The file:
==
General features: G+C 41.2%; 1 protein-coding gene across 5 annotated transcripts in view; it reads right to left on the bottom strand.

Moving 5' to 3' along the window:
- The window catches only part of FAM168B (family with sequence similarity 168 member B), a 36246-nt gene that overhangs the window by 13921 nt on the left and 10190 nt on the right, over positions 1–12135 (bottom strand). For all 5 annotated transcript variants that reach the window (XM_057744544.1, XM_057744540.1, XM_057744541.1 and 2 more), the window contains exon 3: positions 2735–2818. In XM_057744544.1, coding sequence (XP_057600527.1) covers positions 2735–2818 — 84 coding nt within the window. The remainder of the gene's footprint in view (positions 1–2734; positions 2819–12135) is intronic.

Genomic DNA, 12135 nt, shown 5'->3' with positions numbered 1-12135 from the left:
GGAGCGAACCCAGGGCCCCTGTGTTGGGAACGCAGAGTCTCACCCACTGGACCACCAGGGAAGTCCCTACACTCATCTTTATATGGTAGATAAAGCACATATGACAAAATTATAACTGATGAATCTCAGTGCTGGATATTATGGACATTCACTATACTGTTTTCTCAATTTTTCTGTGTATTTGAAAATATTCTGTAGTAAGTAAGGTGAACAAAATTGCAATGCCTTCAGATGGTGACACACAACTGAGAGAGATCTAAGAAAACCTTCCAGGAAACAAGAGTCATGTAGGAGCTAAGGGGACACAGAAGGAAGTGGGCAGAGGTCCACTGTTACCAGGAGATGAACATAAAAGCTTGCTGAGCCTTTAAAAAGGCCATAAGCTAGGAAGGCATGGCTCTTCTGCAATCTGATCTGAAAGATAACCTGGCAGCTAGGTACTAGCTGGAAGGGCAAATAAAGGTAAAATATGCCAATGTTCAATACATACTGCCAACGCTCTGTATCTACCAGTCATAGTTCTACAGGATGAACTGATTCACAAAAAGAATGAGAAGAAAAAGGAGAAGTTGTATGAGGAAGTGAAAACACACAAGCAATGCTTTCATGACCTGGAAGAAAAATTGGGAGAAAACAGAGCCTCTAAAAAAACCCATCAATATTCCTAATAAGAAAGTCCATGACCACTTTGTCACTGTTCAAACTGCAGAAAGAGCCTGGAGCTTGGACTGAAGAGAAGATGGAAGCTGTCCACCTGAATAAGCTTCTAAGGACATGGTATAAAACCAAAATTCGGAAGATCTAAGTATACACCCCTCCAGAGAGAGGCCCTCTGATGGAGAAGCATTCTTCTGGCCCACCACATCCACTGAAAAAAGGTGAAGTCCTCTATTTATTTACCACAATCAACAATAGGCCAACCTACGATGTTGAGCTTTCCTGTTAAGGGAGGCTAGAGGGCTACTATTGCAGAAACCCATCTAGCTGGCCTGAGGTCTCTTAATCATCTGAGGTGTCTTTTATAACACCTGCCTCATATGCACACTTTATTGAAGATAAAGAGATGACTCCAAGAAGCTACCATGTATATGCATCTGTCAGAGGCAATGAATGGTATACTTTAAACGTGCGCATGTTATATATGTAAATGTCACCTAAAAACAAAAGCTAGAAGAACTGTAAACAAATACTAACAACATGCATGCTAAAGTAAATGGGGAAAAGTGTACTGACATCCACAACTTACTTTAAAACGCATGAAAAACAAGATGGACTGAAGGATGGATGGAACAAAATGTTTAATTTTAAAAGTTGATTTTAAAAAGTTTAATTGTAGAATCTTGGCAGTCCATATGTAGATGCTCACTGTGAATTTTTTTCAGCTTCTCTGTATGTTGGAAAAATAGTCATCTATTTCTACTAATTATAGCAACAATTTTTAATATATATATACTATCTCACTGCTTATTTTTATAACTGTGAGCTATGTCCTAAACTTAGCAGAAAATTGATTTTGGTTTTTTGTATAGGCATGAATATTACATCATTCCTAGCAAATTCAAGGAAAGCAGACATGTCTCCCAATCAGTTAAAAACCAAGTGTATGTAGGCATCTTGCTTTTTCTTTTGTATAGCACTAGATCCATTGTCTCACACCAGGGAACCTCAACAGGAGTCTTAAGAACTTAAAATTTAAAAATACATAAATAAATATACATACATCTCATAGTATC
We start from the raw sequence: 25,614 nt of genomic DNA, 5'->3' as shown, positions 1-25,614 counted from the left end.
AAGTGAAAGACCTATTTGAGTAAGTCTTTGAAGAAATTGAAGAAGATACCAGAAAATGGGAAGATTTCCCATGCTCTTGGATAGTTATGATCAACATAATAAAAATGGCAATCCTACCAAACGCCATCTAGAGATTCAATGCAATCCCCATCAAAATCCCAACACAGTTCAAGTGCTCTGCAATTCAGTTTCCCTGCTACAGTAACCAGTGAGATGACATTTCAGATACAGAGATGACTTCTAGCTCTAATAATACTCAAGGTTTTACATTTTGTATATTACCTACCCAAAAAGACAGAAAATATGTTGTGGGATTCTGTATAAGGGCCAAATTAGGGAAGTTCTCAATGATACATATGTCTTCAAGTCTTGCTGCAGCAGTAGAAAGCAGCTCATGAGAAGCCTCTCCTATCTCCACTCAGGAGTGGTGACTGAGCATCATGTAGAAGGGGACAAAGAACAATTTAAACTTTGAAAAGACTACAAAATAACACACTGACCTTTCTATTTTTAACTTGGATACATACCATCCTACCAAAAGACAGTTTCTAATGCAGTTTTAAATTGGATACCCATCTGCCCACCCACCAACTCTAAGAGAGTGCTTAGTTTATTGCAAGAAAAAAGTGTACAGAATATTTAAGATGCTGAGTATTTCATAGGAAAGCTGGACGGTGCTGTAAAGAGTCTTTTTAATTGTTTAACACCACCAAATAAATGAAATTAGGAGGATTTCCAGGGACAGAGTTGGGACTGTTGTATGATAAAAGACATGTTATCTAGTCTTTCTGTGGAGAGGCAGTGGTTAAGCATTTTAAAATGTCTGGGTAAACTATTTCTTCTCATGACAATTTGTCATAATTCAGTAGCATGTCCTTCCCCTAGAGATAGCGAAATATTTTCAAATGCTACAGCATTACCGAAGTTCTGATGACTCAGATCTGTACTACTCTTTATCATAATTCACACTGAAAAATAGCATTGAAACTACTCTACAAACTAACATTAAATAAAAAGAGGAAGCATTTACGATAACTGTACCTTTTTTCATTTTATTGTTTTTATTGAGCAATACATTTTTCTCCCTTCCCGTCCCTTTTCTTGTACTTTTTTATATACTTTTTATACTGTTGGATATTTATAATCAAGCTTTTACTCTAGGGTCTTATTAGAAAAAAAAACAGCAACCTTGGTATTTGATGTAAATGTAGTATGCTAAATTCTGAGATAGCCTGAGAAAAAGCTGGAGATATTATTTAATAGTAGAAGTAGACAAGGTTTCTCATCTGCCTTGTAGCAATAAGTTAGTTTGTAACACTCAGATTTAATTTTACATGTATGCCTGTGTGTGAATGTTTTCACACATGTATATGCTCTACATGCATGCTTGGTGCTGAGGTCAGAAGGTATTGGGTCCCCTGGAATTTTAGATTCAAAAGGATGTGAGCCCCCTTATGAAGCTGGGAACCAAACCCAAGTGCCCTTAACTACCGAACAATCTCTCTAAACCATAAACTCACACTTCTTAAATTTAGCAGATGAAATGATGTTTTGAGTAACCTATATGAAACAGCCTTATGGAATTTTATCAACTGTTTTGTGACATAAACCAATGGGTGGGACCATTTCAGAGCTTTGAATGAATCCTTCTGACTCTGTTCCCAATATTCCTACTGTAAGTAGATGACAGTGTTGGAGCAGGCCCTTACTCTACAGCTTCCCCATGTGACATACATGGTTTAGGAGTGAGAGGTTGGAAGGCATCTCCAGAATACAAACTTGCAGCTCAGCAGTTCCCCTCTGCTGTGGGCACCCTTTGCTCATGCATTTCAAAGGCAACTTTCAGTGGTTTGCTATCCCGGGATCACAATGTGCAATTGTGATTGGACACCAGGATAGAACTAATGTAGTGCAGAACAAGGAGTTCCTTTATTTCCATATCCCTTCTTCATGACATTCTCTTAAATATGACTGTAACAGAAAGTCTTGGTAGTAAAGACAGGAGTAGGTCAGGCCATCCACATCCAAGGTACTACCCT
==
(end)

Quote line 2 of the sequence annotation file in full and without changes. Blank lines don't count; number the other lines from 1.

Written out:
Moving 5' to 3' along the window: